3 CDs spanning the 35 year history of seminal goth and industrial legends including five previously unreleased recordings. Previousle unreleased mixed of ‘NOW I’M FEELING ZOMBIEFIED’ and ‘I WALK THE LINE’ - two of the Fiends' best-loved tracks. Two brand new tracks from the forthcoming new album, “POSSESSED”.
The original score to Alien: Covenant was written by Australian composer Jed Kurzel (The Babadook, Macbeth). Inspired by elements of the original Alien score, Kurzel’s work invokes feelings of isolation and abject horror in the face of an unavoidable mounting catastrophe.
It was worth the wait for Colombian-American songstress Kali Uchis’s first full-length. A romantic collage of artists and sounds she’s encountered along the way—Tyler, The Creator and Bootsy Collins on “After the Storm”, and Gorillaz’ Damon Albarn on the surfy “In My Dreams”—the album draws on Latin pop (“Nuestro Planeta”), hypnotic R&B (“Just a Stranger”), and high-flying psych-rock (“Tomorrow,” with production from Tame Impala’s Kevin Parker). It’s a sign of Uchis’ artistic vision that she pulled so many creative minds into a single body of work that sounds so distinctly her own.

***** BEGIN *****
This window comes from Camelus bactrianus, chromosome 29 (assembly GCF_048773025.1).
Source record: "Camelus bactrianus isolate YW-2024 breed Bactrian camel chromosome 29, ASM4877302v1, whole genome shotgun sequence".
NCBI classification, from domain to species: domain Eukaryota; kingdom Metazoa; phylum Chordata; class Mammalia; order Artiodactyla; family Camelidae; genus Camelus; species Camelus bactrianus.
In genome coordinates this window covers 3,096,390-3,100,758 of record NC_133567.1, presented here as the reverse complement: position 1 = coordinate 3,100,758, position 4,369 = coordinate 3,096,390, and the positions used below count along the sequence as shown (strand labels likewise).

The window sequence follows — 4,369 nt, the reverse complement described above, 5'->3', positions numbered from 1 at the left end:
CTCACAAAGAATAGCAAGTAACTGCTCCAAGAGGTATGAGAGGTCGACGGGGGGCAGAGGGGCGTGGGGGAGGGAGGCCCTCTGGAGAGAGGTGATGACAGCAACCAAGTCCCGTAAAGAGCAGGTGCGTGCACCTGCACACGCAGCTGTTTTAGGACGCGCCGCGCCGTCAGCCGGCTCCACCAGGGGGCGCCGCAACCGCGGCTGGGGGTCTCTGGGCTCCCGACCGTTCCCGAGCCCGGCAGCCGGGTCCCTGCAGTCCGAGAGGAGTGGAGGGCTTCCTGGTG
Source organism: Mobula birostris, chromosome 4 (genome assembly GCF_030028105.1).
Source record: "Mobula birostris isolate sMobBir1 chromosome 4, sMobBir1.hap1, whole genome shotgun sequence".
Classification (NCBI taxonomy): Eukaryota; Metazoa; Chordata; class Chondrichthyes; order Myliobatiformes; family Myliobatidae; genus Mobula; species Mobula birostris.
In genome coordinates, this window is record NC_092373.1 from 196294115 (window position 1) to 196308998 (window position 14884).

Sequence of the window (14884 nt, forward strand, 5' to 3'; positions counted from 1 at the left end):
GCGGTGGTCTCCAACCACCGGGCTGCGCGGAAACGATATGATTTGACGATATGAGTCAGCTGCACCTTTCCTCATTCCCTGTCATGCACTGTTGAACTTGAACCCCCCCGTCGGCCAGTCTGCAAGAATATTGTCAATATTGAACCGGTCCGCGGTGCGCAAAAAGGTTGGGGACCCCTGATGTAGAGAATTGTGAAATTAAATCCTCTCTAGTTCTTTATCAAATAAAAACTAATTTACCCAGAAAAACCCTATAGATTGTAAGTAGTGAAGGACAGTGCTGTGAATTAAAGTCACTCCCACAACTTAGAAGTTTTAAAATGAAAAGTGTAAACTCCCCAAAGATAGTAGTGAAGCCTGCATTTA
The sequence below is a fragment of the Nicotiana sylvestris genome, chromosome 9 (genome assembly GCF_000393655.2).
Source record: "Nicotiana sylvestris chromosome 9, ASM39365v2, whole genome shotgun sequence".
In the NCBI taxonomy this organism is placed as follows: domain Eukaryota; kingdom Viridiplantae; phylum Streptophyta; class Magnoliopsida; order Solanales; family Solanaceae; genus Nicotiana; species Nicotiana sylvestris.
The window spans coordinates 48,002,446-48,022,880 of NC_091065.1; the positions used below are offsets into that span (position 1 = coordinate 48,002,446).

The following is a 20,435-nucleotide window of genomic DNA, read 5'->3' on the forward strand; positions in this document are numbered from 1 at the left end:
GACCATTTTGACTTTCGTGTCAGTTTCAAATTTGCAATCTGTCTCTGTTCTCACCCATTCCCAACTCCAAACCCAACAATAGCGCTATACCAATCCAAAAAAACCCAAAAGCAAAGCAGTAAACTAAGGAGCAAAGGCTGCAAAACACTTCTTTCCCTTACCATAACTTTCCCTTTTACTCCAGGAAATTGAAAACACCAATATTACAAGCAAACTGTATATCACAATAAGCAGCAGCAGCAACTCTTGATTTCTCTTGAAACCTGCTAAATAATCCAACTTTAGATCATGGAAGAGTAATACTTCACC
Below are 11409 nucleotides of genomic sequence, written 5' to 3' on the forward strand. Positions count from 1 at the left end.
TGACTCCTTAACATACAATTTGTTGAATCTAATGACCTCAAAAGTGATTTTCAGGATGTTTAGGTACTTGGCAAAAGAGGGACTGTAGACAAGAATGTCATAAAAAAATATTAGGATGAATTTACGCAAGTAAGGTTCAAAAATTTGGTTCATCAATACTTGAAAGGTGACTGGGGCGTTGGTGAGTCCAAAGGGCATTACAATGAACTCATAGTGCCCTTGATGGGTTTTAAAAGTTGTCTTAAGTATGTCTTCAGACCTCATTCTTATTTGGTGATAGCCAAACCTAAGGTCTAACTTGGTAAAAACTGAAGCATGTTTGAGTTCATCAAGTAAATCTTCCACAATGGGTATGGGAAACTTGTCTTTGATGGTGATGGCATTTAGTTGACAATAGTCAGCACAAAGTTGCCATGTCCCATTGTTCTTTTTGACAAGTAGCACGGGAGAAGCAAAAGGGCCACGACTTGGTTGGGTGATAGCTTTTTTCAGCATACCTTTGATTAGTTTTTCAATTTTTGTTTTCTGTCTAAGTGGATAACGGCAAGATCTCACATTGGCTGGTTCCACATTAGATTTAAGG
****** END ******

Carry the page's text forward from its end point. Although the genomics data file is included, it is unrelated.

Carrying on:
For fans of Jerry Goldsmith's score for Ridley Scott 1978 movie Alien, this two-disc Intrada set is the ultimate fantasy. Everything is here and then some. Disc 1 contains Goldsmith's entire score as he originally intended it with every cue in place, including those that were later cut from the film plus his recomposed versions of cues the director made him change (Goldsmith's original main theme, for example, appears without its signature heroic trumpet melody because the director thought it wasn't creepy enough). Disc 2 includes the original soundtrack as issued on LP plus six other bonus tracks of demonstration takes and even the brief except from Eine kleine Nachtmusik used in the film. The stereo sound here is fabulous, the performances definitive, and the liner notes exhaustive. And the score, like the film, is a classic of its genre. With its mixture of the ecstatic chromaticism of Scriabin, the skittering strings of Penderecki, the harmonic waves of Ligeti, and the atmospheric percussion of Herrmann, Goldsmith's score became a template for all subsequent science fiction/horror movies. But as this splendid release so amply shows, the original still can't be beat.